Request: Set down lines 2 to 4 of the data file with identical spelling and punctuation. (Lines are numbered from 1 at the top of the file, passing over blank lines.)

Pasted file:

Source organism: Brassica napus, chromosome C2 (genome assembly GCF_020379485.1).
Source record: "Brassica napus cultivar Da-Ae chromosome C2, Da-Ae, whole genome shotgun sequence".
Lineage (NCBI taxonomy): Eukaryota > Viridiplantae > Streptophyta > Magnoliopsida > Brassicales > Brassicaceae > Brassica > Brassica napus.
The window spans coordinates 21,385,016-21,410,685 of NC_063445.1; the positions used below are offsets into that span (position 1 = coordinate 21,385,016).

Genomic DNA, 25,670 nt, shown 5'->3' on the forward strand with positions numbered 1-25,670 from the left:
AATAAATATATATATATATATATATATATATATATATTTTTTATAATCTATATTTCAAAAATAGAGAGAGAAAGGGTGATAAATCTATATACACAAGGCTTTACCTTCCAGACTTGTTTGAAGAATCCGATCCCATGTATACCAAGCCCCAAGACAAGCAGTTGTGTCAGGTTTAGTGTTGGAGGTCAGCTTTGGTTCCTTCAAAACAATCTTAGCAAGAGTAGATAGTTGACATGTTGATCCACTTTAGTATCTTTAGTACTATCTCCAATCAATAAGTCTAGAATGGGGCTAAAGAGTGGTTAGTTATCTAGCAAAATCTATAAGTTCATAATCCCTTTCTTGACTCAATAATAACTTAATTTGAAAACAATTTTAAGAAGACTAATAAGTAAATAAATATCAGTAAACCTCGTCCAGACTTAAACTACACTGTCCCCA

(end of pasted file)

Source record: "Brassica napus cultivar Da-Ae chromosome C2, Da-Ae, whole genome shotgun sequence".
Lineage (NCBI taxonomy): Eukaryota > Viridiplantae > Streptophyta > Magnoliopsida > Brassicales > Brassicaceae > Brassica > Brassica napus.
The window spans coordinates 21,385,016-21,410,685 of NC_063445.1; the positions used below are offsets into that span (position 1 = coordinate 21,385,016).